In a strategic move by President Erdogan the Turkish court issued a ruling that required the management of Zaman to step down and be replaced by a new government appointed staff. Zaman is a newspaper that has often been critical of the president, and also has ties to Gullen, making it a clear target for the Erdogan regime to attack. Following a standoff between law enforcement and protestors outside of Zaman’s headquarters, one of the most outspoken criticizers of the government was transformed into Erdogan’s mouthpiece.  Prime Minister Ahmet Davutoglu described the takeover as a “legal not political” one and the government has justified the seizure of Zaman by accusing it of spreading propaganda in an attempt to destabilize the country.  Sevgi Akarcesme, editor at Zaman’s sister publication Today’s Zaman, called the event “a dark day for Turkish democracy”. The government seizure of the opposition newspaper is one of many recent cases of the government restricting the freedom of press. In January more than 1000 intellectuals were placed under investigation for petitioning the government to stop military operations against Kurds in southern Turkey.The government has attacked other media agencies including Cihan, the only independent monitor of the Turkish election process since 2005, which is another media outlet associated with Fethullah Gulen. On dubious legal and constitutional grounds, Turkey has begun a systematic crackdown against the Gulen movement.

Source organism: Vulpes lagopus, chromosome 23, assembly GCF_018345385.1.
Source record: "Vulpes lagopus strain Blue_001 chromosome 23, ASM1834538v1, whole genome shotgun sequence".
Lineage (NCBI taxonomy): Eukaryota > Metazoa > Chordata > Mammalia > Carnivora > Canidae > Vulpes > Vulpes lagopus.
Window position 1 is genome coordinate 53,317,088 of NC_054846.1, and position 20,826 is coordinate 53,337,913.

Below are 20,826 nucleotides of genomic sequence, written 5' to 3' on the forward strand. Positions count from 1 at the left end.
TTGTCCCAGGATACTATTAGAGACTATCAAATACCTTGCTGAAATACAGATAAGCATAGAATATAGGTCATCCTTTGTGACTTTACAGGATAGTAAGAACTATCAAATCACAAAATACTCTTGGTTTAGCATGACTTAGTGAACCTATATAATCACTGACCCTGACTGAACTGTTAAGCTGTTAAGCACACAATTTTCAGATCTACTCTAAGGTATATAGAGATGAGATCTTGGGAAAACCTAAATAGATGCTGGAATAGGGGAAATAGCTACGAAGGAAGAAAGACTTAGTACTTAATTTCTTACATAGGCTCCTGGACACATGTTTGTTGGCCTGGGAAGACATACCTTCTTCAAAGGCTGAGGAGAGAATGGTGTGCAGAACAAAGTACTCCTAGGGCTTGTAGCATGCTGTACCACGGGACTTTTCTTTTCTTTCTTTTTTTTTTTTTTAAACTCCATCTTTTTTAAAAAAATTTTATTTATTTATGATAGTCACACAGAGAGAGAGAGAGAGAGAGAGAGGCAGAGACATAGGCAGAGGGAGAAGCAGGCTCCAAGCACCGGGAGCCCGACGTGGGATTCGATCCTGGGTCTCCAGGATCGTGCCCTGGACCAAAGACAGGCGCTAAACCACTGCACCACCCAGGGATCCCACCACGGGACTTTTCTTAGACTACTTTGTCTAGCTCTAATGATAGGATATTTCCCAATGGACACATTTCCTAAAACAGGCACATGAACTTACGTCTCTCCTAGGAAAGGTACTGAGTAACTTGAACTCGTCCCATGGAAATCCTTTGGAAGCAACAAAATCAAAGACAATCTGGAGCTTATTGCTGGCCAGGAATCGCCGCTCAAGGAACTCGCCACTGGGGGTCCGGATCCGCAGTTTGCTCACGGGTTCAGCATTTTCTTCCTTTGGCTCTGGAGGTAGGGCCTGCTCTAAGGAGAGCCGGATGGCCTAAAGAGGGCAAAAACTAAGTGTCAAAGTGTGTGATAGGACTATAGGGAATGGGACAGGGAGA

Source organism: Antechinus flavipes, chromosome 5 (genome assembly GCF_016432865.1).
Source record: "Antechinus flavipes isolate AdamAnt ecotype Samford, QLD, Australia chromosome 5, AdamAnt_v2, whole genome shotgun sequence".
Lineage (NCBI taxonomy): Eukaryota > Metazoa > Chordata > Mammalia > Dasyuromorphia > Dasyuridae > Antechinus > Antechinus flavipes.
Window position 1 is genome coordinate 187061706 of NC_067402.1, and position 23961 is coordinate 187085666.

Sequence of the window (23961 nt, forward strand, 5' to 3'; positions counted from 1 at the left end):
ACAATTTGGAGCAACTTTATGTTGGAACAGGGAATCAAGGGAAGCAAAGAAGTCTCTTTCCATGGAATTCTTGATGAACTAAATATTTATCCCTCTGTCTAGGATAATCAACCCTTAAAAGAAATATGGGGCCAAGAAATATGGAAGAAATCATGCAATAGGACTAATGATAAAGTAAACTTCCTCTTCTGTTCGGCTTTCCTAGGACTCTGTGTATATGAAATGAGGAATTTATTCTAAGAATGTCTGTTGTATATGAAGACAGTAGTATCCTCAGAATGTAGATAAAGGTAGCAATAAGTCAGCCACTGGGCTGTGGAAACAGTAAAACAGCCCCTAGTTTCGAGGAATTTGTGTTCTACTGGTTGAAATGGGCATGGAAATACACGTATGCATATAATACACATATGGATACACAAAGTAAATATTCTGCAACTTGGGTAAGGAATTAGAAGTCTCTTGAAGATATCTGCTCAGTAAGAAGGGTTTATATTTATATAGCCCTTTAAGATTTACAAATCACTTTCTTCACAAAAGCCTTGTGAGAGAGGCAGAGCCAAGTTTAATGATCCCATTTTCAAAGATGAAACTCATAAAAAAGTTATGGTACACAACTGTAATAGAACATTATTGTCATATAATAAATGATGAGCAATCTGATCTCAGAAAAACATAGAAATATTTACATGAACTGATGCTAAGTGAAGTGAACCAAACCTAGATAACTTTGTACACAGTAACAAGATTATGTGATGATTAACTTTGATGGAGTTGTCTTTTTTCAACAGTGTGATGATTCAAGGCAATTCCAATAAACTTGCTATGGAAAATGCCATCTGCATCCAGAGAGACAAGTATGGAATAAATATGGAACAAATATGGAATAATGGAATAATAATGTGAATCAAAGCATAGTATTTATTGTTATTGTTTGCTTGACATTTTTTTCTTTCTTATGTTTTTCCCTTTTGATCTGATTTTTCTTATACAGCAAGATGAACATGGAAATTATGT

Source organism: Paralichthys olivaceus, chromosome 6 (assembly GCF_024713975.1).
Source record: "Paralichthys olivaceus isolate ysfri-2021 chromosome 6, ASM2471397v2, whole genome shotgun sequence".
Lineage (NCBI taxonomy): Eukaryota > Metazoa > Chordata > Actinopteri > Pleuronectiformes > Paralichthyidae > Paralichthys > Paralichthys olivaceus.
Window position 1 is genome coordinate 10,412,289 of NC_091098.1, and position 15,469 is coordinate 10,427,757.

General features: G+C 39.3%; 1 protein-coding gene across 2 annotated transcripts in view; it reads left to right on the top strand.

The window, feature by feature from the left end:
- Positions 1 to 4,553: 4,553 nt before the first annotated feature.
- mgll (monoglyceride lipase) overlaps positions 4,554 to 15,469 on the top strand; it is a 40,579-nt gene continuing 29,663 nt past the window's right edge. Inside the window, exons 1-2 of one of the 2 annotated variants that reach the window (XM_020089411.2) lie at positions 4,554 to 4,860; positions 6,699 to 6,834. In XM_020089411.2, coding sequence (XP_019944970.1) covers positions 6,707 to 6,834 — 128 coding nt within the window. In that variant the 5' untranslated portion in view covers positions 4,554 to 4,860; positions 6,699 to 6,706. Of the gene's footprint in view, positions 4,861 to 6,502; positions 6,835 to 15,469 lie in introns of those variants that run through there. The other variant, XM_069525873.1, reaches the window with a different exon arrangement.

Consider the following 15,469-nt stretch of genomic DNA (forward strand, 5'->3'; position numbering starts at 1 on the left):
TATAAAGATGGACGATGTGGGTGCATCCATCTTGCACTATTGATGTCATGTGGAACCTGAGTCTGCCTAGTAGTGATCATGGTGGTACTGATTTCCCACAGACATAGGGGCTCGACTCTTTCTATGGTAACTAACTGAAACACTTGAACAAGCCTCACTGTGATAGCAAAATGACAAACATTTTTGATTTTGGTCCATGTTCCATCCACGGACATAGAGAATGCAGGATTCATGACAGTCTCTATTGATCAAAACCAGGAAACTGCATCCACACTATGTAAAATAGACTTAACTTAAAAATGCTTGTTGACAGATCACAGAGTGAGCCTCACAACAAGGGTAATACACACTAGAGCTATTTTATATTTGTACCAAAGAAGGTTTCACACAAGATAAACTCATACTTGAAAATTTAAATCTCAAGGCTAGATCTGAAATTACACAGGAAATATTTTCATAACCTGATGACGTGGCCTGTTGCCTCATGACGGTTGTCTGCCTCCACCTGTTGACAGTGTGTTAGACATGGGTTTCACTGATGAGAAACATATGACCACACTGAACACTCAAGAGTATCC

The international community has been quick to criticize Turkey’s actions. France’s foreign minister called the action “unacceptable” and that it went against European values, while French President Francois Hollande said “The press must be free everywhere”.  US Ambassador John Bass tweeted that the importance of free press must be protected and State Dept. spokesman John Kirby called the takeover of Cihan  “another example of an unnecessary crackdown on journalism”. The EU as a whole has told Turkey “to respect and promote high democratic standards and practices “ yet despite all this talk Turkey seems unconcerned and isn’t showing any sign of reversing the current trend within its borders. Perhaps this is because Ankara believes they possess key bargaining chips such as the ability to reduce refugee flows to the EU or access to airbases for the United States, and as a result they feel like the west needs them too much to actually pressure Turkey into making some political reform. Whatever the case may be, the war between Erdogan and the mysterious parallel state doesn’t seem to be ending any time soon, and the Turkish people’s hope for freedom will only continue to dim.

The Iran Deal’s Implication For Israel and Netanyahu’s Response

By Derek Brody

On July 14th, President Obama, along with a number of other countries, reached a historic settlement regarding Iran’s nuclear capabilities. This complex and intricate agreement has been met with considerable backlash in the United States, especially from the Republican members of Congress. It was able to pass on September 10th, without the need for President Obama to use his veto power on any limitations put forth by Congressional opponents of the deal.